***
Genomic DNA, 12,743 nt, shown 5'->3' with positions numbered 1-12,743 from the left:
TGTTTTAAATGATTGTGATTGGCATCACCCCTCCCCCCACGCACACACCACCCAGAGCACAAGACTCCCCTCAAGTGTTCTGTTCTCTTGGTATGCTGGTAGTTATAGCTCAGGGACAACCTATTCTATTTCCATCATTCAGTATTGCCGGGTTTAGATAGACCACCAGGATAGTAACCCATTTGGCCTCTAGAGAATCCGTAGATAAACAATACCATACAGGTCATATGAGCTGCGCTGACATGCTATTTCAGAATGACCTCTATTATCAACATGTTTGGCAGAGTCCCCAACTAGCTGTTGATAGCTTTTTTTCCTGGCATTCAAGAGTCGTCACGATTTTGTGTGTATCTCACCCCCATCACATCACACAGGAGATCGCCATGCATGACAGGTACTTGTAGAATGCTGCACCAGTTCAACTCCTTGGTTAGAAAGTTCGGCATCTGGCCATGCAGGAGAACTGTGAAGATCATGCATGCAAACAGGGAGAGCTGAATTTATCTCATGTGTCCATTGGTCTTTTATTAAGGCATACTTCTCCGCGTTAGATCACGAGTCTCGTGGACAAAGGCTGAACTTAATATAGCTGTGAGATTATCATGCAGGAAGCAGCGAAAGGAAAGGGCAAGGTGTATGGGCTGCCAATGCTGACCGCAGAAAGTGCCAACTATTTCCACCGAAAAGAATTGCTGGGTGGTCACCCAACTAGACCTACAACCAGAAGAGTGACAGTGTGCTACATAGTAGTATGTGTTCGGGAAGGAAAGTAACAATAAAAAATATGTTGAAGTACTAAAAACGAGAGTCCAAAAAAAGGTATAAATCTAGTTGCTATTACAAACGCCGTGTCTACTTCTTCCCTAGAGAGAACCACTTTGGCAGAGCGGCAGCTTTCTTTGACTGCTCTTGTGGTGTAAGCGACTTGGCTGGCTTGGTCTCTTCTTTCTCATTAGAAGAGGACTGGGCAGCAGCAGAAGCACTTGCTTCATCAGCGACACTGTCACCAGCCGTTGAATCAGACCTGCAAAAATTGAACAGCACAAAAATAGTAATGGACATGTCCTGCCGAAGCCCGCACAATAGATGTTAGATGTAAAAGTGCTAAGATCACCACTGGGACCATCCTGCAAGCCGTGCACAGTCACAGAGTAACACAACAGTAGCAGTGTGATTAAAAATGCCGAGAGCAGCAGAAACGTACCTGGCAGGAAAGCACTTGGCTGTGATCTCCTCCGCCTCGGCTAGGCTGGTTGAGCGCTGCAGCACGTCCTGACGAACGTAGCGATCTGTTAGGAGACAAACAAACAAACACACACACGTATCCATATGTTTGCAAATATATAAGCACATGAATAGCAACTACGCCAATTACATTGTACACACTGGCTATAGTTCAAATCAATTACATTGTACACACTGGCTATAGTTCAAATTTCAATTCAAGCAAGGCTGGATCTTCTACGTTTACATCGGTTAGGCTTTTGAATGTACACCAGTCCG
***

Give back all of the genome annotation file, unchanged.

Genomic DNA, 12,743 nt, shown 5'->3' with positions numbered 1-12,743 from the left:
TGTTTTAAATGATTGTGATTGGCATCACCCCTCCCCCCACGCACACACCACCCAGAGCACAAGACTCCCCTCAAGTGTTCTGTTCTCTTGGTATGCTGGTAGTTATAGCTCAGGGACAACCTATTCTATTTCCATCATTCAGTATTGCCGGGTTTAGATAGACCACCAGGATAGTAACCCATTTGGCCTCTAGAGAATCCGTAGATAAACAATACCATACAGGTCATATGAGCTGCGCTGACATGCTATTTCAGAATGACCTCTATTATCAACATGTTTGGCAGAGTCCCCAACTAGCTGTTGATAGCTTTTTTTCCTGGCATTCAAGAGTCGTCACGATTTTGTGTGTATCTCACCCCCATCACATCACACAGGAGATCGCCATGCATGACAGGTACTTGTAGAATGCTGCACCAGTTCAACTCCTTGGTTAGAAAGTTCGGCATCTGGCCATGCAGGAGAACTGTGAAGATCATGCATGCAAACAGGGAGAGCTGAATTTATCTCATGTGTCCATTGGTCTTTTATTAAGGCATACTTCTCCGCGTTAGATCACGAGTCTCGTGGACAAAGGCTGAACTTAATATAGCTGTGAGATTATCATGCAGGAAGCAGCGAAAGGAAAGGGCAAGGTGTATGGGCTGCCAATGCTGACCGCAGAAAGTGCCAACTATTTCCACCGAAAAGAATTGCTGGGTGGTCACCCAACTAGACCTACAACCAGAAGAGTGACAGTGTGCTACATAGTAGTATGTGTTCGGGAAGGAAAGTAACAATAAAAAATATGTTGAAGTACTAAAAACGAGAGTCCAAAAAAAGGTATAAATCTAGTTGCTATTACAAACGCCGTGTCTACTTCTTCCCTAGAGAGAACCACTTTGGCAGAGCGGCAGCTTTCTTTGACTGCTCTTGTGGTGTAAGCGACTTGGCTGGCTTGGTCTCTTCTTTCTCATTAGAAGAGGACTGGGCAGCAGCAGAAGCACTTGCTTCATCAGCGACACTGTCACCAGCCGTTGAATCAGACCTGCAAAAATTGAACAGCACAAAAATAGTAATGGACATGTCCTGCCGAAGCCCGCACAATAGATGTTAGATGTAAAAGTGCTAAGATCACCACTGGGACCATCCTGCAAGCCGTGCACAGTCACAGAGTAACACAACAGTAGCAGTGTGATTAAAAATGCCGAGAGCAGCAGAAACGTACCTGGCAGGAAAGCACTTGGCTGTGATCTCCTCCGCCTCGGCTAGGCTGGTTGAGCGCTGCAGCACGTCCTGACGAACGTAGCGATCTGTTAGGAGACAAACAAACAAACACACACACGTATCCATATGTTTGCAAATATATAAGCACATGAATAGCAACTACGCCAATTACATTGTACACACTGGCTATAGTTCAAATCAATTACATTGTACACACTGGCTATAGTTCAAATTTCAATTCAAGCAAGGCTGGATCTTCTACGTTTACATCGGTTAGGCTTTTGAATGTACACCAGTCCG